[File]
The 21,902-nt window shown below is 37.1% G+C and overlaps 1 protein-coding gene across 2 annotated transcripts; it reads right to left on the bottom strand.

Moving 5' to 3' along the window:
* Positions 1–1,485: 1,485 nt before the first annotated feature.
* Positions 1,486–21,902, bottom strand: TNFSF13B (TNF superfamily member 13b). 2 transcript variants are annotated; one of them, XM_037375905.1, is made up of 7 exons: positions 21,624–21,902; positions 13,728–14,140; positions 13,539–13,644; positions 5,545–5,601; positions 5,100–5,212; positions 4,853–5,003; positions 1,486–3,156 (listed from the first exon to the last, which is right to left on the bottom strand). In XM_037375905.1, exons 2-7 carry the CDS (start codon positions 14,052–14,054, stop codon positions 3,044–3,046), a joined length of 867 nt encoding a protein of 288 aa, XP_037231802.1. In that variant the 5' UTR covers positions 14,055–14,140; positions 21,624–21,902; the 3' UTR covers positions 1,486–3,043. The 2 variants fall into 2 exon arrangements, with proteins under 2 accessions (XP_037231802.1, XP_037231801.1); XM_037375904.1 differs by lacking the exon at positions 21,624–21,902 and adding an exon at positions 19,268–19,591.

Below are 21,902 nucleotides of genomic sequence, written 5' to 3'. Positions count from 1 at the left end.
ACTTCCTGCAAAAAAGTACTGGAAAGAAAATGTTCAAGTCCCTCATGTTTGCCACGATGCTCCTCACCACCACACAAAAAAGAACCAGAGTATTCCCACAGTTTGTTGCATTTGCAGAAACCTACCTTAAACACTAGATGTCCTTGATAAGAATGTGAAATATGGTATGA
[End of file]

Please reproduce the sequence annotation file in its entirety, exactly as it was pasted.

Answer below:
The 21,902-nt window shown below is 37.1% G+C and overlaps 1 protein-coding gene across 2 annotated transcripts; it reads right to left on the bottom strand.

Moving 5' to 3' along the window:
* Positions 1–1,485: 1,485 nt before the first annotated feature.
* Positions 1,486–21,902, bottom strand: TNFSF13B (TNF superfamily member 13b). 2 transcript variants are annotated; one of them, XM_037375905.1, is made up of 7 exons: positions 21,624–21,902; positions 13,728–14,140; positions 13,539–13,644; positions 5,545–5,601; positions 5,100–5,212; positions 4,853–5,003; positions 1,486–3,156 (listed from the first exon to the last, which is right to left on the bottom strand). In XM_037375905.1, exons 2-7 carry the CDS (start codon positions 14,052–14,054, stop codon positions 3,044–3,046), a joined length of 867 nt encoding a protein of 288 aa, XP_037231802.1. In that variant the 5' UTR covers positions 14,055–14,140; positions 21,624–21,902; the 3' UTR covers positions 1,486–3,043. The 2 variants fall into 2 exon arrangements, with proteins under 2 accessions (XP_037231802.1, XP_037231801.1); XM_037375904.1 differs by lacking the exon at positions 21,624–21,902 and adding an exon at positions 19,268–19,591.

Below are 21,902 nucleotides of genomic sequence, written 5' to 3'. Positions count from 1 at the left end.
ACTTCCTGCAAAAAAGTACTGGAAAGAAAATGTTCAAGTCCCTCATGTTTGCCACGATGCTCCTCACCACCACACAAAAAAGAACCAGAGTATTCCCACAGTTTGTTGCATTTGCAGAAACCTACCTTAAACACTAGATGTCCTTGATAAGAATGTGAAATATGGTATGA